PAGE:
The upcoming two-part Hobbit films will shoot back-to-back in New Zealand, just like its Oscar-winning predecessor in The Lord of the Rings trilogy, producer Peter Jackson and director Guillermo del Toro revealed to fans on the weekend.
New Zealand filmmaker Jackson (writing from Wellington) and Mexican writer-director del Toro (participating from London) gave fans a peek into the creative process behind the anticipated new movies on Saturday via a one-hour live chat on the website of New Zealand special effects firm Weta.
"It is my privilege to roam through roads previously traced, but I definitely intend to take you to new and exciting places that the trilogy did not explore," del Toro said.
He added that his aim for the two films is to segue into Jackson's trilogy "like a symphonic work that seamlessly transports you through this world."
Jackson revealed it was unlikely the team would need to shoot outside New Zealand, where his epic Lord of the Rings trilogy was filmed. His home country makes "the perfect Middle Earth," he said.
"There is nothing yet that [J.R.R. Tolkien has described that we haven't managed to find in this amazing little country and I expect The Hobbit to be no different," Jackson wrote.
Though he and del Toro acknowledged several times that they have yet to even complete any scripts, Jackson said 2008 would be dedicated to writing and creating early conceptual designs. Pre-production is slated for 2009 and back-to-back filming of both titles is slated for 2010, he said.
The Hobbit is scheduled to hit theatres in December 2011, with the as-yet-unnamed followup to be released in December 2012.
Casting likely to reflect trilogy as well
While venerable British actor Ian McKellen was recently confirmed to be reprising his role as Gandalf the wizard in the two Hobbit films, Jackson and del Toro were coy about who else might return.
Del Toro praised British actor Andy Serkis, who memorably brought the CGI-animated character of Gollum to life in Jackson's trilogy. He also hinted that he has specific plans for one of his regular collaborators, U.S. actor Ron Perlman.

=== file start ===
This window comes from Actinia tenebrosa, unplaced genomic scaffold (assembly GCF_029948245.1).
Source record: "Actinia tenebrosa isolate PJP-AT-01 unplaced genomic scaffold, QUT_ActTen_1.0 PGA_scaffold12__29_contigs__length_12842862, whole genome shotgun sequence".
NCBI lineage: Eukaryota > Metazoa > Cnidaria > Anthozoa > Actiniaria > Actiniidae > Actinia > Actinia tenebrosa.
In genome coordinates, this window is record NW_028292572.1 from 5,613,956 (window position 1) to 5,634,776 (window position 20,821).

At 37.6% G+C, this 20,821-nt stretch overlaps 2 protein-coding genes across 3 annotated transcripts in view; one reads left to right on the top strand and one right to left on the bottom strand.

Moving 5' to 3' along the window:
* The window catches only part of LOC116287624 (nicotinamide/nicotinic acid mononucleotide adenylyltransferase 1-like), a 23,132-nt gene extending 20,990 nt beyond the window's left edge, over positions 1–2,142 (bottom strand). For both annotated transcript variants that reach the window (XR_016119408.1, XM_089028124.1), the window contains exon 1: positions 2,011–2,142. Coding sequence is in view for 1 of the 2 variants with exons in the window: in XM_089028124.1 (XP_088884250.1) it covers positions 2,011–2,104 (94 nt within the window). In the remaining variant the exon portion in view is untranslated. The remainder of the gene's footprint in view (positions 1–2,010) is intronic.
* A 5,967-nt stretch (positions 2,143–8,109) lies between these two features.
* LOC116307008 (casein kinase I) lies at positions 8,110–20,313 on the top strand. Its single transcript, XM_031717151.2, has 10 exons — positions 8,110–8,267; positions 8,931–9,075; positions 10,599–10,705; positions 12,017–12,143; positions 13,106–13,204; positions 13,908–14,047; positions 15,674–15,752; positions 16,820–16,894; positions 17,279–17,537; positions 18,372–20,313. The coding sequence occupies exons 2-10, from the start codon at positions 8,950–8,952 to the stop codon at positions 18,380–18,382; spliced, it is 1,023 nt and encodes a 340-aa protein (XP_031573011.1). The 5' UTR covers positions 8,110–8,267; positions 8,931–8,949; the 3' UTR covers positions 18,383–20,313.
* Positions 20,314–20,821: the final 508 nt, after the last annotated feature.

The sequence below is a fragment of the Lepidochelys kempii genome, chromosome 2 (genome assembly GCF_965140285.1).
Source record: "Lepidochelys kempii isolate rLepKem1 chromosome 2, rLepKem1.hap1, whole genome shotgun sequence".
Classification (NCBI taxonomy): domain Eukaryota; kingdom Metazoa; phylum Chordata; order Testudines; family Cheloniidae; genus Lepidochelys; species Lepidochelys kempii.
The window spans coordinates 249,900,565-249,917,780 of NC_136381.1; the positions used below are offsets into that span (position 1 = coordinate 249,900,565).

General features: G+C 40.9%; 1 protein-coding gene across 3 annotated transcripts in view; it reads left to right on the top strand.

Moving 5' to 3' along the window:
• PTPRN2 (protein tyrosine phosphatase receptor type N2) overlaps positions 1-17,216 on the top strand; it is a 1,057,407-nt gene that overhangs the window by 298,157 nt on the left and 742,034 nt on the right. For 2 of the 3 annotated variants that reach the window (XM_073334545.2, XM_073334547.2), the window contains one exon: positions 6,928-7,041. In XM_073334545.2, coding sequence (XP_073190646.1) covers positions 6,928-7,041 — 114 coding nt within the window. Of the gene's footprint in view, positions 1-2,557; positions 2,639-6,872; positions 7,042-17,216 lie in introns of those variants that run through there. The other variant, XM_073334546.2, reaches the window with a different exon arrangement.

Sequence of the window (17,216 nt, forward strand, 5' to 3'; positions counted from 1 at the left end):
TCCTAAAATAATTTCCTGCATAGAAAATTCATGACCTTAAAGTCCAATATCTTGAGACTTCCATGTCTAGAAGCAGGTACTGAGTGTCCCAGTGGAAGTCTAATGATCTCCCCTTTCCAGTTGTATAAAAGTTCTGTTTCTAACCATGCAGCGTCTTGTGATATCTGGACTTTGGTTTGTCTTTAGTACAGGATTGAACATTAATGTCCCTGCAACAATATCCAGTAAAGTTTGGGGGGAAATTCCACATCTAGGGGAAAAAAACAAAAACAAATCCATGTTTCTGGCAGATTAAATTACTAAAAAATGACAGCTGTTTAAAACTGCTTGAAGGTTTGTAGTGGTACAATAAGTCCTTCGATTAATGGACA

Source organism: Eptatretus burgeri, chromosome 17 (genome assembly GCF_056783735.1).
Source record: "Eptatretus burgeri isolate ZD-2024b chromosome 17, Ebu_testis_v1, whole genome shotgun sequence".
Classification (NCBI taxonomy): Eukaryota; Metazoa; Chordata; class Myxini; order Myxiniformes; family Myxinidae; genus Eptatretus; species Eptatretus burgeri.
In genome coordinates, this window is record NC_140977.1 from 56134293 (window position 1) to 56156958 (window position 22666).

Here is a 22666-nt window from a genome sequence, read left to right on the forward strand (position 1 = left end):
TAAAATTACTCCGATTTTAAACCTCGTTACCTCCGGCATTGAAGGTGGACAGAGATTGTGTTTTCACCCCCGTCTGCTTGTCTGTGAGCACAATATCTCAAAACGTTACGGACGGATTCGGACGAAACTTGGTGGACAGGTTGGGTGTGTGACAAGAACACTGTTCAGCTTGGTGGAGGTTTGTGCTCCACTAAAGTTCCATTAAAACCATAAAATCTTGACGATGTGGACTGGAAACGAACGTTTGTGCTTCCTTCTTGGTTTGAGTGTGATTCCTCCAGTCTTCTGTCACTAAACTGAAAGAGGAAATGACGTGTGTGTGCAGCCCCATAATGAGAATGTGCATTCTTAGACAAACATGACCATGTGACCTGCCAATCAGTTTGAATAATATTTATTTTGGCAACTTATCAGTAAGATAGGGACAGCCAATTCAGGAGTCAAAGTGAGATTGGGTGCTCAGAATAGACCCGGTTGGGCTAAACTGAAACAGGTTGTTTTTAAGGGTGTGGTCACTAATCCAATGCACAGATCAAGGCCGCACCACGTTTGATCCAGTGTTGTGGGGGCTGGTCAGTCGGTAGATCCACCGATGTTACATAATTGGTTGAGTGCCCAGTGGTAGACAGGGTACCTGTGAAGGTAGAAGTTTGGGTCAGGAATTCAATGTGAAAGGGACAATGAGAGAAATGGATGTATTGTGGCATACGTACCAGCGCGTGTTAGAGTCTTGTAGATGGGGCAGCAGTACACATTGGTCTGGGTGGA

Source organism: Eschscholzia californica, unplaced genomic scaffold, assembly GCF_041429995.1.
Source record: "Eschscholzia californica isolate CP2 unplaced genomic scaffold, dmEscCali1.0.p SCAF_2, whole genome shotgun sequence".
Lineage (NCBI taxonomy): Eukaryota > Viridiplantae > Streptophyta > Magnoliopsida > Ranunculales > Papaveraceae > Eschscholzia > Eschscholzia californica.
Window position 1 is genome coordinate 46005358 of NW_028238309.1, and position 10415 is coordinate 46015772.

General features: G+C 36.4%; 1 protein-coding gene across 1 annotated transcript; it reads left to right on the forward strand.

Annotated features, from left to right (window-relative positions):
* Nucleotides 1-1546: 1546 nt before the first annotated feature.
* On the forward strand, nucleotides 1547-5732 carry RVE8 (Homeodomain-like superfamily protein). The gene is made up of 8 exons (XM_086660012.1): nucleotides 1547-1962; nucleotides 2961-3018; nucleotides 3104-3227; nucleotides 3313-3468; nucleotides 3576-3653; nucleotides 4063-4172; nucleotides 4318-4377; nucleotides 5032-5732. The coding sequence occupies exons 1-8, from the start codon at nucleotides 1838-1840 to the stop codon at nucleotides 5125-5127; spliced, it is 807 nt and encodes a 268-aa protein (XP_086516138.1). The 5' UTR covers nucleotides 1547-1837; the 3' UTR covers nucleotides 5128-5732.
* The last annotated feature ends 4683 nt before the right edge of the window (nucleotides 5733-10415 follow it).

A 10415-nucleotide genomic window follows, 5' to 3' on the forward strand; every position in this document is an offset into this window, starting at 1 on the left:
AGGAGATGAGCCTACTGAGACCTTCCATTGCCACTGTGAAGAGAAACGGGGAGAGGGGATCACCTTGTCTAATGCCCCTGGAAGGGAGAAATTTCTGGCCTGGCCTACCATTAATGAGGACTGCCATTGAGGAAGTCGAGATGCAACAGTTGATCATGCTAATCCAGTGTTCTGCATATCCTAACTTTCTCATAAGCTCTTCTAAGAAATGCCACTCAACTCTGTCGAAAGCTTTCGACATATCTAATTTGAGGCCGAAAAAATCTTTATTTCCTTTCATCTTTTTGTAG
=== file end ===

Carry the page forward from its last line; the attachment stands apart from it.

Other than that, "we won't be in serious casting mode for these movies until well into next year," del Toro said.
He assured fans, however, that "unequivocally, every single actor that originated a role in [Jackson's] trilogy will be asked to participate and reprise it. If health, availability or willingness become obstacles … only in that case recasting would be considered."
Canadian-born composer Howard Shore, an Oscar winner for his LOTR music, will create scores for the upcoming films. Also, artists Alan Lee, John Howe and many of the production teams behind the LOTR trilogy have enlisted for the new project.
Set in Middle Earth and taking place before the epic trilogy, The Hobbit tells the story of a young Bilbo Baggins (the titular character), who embarks on a quest for dragon's gold and encounters a host of mythical beings. During his travels, he comes across the powerful and ultimately evil ring at the centre of the subsequent trilogy.
Jackson and del Toro said their followup film will bridge the six-decade gap between The Hobbit and The Fellowship of the Ring, the first Lord of the Rings instalment.
Tolkien's heir — his 83-year-old son, Christopher Tolkien — has not been a fan of Jackson's film trilogy nor New Line, the studio behind it and the new project.
Tolkien is still embroiled in legal wranglings against New Line over profits from the film trilogy, and is reportedly set to extend his fight to cover the two upcoming movies.